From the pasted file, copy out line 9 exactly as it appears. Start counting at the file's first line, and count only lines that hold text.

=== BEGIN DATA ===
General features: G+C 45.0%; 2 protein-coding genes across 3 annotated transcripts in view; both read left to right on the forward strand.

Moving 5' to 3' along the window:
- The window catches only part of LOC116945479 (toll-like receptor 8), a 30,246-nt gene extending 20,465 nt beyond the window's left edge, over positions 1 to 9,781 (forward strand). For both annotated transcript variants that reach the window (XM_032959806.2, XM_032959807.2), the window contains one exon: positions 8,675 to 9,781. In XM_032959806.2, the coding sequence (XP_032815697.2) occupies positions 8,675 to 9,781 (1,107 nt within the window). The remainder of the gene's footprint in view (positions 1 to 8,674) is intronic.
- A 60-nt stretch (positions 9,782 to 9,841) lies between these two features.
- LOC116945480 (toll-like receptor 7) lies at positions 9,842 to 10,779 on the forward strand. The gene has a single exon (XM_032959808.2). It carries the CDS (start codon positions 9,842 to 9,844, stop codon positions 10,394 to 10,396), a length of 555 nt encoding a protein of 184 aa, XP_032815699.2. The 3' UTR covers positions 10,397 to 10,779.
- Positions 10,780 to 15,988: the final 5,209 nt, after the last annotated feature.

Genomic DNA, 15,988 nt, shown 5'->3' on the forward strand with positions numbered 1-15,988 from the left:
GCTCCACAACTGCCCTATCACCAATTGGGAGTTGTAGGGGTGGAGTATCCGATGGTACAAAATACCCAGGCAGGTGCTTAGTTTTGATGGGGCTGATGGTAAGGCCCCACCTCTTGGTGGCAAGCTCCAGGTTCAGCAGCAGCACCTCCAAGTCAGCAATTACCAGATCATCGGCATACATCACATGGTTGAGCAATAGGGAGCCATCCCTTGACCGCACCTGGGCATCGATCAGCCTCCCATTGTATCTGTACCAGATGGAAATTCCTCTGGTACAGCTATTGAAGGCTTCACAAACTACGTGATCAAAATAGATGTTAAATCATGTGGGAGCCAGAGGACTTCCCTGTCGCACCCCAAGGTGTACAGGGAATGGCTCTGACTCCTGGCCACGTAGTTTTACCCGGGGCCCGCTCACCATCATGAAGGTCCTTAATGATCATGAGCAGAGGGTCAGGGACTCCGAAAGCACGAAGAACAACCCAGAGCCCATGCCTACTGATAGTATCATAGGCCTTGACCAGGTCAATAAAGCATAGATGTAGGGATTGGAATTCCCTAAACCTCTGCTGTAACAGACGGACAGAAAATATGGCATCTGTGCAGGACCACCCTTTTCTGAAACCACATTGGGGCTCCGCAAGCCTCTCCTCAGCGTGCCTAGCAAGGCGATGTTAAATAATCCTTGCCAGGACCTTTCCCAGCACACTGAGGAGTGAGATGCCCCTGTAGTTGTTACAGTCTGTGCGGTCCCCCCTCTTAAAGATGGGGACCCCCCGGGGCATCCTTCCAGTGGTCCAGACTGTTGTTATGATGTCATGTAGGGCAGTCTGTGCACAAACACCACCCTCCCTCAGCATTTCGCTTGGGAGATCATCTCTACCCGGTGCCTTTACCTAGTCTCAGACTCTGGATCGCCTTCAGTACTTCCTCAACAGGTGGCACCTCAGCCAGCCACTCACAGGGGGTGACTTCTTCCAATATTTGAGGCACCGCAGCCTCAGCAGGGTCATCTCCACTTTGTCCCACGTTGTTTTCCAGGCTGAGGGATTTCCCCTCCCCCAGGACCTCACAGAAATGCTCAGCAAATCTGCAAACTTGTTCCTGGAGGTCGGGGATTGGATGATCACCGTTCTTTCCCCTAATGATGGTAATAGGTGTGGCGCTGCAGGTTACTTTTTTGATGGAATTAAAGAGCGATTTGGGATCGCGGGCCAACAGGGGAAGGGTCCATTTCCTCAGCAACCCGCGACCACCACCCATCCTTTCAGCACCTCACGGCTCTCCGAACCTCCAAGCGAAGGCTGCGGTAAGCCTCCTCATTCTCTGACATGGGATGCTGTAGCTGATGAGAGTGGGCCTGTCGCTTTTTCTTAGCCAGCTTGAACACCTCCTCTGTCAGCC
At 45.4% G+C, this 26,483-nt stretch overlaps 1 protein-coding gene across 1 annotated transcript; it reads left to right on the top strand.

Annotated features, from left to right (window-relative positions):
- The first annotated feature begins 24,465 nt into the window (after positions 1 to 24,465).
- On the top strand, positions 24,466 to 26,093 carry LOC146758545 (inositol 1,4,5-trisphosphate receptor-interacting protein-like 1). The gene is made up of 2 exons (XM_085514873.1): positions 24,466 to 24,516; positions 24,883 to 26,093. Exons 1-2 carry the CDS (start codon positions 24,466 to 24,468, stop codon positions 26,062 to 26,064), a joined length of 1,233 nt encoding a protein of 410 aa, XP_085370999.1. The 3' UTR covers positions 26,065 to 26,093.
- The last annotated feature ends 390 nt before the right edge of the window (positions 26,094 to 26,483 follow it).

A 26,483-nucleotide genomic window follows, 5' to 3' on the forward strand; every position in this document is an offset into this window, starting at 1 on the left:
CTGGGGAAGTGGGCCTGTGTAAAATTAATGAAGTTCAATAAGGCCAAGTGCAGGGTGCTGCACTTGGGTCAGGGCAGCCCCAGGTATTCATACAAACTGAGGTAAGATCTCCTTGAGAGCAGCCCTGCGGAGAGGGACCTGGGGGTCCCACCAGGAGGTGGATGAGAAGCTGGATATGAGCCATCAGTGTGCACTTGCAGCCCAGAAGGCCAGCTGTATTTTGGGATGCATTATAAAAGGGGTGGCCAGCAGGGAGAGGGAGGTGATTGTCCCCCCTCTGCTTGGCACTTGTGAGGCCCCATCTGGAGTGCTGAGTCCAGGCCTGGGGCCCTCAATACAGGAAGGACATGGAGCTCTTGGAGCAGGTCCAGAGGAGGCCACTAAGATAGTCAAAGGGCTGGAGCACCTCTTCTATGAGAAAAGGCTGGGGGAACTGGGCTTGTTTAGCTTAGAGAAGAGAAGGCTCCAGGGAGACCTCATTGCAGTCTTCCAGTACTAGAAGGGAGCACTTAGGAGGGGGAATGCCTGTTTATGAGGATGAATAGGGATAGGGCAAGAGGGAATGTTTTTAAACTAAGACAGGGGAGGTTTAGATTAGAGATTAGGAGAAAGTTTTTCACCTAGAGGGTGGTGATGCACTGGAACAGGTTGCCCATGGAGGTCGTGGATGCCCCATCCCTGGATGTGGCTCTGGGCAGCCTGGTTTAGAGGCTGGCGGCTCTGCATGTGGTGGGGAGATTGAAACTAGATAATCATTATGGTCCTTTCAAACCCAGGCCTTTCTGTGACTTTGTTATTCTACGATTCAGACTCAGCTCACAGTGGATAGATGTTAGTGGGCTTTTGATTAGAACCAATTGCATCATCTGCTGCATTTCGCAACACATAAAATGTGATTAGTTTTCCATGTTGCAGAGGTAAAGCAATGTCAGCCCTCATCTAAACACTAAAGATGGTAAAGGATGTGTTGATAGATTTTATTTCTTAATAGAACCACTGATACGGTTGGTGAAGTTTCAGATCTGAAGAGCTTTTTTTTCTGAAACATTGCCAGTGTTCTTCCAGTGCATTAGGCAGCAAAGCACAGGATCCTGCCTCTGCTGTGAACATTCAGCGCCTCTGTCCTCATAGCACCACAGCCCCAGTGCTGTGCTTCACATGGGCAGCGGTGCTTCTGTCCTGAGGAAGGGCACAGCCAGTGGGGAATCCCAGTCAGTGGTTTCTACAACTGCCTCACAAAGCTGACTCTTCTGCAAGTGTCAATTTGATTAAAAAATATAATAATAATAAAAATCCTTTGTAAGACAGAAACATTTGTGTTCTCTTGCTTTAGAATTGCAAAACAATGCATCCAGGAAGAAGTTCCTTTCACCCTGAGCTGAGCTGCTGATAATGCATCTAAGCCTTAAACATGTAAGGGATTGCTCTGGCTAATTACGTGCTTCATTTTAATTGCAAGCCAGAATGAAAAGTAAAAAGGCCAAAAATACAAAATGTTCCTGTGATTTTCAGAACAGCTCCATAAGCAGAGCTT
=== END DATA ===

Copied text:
At 45.4% G+C, this 26,483-nt stretch overlaps 1 protein-coding gene across 1 annotated transcript; it reads left to right on the top strand.